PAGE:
skip to Main Content

Languages for Tourism Workshop on the Bonnie Banks

by Hary Fuller, 18th November, 2004

In the summer of 2004 a group of translators attended a workshop on tourist-related translation in a highly appropriate setting on the Bonnie Banks of Loch Lomond in Scotland.


We were tucked—some thirty linguists and the conference organizers—in the Keep of a newly promoted resort, the Drumkinnon Tower on the shores of Loch Lomond in Scotland, for a workshop about languages for the tourist industry.

The event was run jointly by two entities from the ITI (Institute of Translation & Interpreting, UK): the Media, Arts & Tourism Network and the Scottish Network.

The program, spread over 4 pages, provided every possible useful detail about the venue, including a map, directions, accommodation information, costs, links to websites and of course, it described the activities offered to the participants. We were invited to stay there over the week-end, at the start of summer.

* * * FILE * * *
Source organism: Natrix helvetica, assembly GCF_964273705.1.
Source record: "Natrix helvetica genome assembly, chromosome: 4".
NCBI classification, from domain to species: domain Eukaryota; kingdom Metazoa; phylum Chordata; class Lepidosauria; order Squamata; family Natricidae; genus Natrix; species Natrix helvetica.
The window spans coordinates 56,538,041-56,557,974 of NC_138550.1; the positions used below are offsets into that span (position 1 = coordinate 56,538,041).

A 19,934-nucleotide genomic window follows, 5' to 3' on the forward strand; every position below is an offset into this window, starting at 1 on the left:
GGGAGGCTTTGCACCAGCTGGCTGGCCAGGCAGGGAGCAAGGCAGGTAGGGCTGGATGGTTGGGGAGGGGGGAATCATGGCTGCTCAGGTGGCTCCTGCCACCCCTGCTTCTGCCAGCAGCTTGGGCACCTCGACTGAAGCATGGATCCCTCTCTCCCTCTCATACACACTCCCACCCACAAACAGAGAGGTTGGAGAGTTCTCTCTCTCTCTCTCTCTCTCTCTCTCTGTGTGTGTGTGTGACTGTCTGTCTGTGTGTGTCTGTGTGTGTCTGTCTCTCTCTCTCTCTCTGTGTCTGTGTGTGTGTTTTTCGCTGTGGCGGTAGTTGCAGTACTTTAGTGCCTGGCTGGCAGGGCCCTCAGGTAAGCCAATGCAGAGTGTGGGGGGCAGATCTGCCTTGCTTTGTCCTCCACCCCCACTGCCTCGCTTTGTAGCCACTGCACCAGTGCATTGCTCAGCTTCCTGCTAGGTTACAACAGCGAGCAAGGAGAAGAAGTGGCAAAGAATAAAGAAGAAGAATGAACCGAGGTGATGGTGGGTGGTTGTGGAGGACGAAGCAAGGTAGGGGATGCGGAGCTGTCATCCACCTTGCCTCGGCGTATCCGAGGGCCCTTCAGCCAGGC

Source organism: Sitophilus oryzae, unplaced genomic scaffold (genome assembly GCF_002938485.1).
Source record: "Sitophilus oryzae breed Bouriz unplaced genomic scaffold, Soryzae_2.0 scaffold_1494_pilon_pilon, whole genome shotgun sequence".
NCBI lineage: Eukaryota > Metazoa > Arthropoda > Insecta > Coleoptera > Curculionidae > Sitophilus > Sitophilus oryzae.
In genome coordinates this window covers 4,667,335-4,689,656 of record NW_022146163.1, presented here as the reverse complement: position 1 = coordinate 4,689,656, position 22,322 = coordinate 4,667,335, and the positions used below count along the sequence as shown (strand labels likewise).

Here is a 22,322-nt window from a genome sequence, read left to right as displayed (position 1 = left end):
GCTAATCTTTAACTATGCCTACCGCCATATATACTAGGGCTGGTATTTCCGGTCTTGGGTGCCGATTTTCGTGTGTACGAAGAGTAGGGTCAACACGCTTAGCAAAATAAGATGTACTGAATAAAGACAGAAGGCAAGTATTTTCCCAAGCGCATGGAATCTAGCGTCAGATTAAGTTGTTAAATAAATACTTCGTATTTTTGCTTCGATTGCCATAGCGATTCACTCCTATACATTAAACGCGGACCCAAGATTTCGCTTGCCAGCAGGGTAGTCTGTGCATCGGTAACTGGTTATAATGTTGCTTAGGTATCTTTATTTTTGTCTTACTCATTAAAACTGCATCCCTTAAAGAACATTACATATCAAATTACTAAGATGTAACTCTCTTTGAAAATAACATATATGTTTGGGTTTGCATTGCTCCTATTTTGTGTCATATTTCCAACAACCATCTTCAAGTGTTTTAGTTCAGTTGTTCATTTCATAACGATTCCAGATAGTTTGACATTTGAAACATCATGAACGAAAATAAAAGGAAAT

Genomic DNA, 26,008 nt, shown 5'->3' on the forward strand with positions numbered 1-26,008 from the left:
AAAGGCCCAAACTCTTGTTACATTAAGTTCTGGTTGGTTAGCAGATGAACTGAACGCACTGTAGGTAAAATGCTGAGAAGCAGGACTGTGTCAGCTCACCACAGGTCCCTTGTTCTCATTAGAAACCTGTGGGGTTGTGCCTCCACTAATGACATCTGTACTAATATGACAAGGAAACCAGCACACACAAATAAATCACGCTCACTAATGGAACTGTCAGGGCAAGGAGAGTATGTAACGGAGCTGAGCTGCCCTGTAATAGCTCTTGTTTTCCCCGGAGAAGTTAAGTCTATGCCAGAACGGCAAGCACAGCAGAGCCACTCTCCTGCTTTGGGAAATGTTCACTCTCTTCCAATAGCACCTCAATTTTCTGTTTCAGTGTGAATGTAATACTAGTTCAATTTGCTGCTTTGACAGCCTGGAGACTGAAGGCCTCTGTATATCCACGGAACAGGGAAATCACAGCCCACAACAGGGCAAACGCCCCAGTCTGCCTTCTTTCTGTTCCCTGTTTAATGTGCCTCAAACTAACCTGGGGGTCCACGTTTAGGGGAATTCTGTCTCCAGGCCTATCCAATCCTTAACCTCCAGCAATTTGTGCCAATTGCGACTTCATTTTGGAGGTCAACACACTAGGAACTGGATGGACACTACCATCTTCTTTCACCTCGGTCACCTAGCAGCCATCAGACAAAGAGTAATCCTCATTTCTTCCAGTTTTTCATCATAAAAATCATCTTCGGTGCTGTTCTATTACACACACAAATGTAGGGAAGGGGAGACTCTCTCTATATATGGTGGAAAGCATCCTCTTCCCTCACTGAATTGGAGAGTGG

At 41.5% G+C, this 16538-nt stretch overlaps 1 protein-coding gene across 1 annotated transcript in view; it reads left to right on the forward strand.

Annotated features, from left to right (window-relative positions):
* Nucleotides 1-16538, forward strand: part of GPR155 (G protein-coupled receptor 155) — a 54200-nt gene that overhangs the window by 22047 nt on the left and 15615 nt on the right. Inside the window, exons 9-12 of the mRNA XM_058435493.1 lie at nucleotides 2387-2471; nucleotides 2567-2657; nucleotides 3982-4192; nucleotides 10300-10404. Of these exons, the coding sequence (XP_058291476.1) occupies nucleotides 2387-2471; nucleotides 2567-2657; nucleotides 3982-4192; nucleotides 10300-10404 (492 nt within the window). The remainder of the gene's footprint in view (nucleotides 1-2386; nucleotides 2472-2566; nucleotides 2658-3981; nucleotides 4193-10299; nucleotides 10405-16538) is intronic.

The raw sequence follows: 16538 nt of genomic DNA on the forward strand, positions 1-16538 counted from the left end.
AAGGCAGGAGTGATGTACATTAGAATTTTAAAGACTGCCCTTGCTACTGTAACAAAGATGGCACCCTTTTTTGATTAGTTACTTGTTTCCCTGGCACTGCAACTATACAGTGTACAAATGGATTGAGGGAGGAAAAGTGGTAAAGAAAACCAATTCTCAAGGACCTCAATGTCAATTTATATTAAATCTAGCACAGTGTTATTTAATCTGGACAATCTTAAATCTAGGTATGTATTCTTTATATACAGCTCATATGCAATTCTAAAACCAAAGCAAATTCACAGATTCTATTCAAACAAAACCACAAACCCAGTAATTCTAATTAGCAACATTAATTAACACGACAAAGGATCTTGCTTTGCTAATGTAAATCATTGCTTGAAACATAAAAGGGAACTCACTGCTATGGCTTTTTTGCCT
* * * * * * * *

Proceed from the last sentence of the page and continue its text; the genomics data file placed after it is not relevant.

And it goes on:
At first glance, it seemed that the serious part would last only one day whereas Saturday evening and Sunday until early afternoon would be dedicated to an actual tourist trip: a Mexican-style restaurant, a cruise on the Loch, a lunch on a former paddle steamer were certainly appealing incentives to take part in a training session!

Still, I wondered…you know how we translators and affiliates behave.

What can we get out of an initiative which sounds nearly parochial, in a place a bit off the beaten track , with a bunch of people focused, basically, on three languages—German, English and French, in not even a full day of work?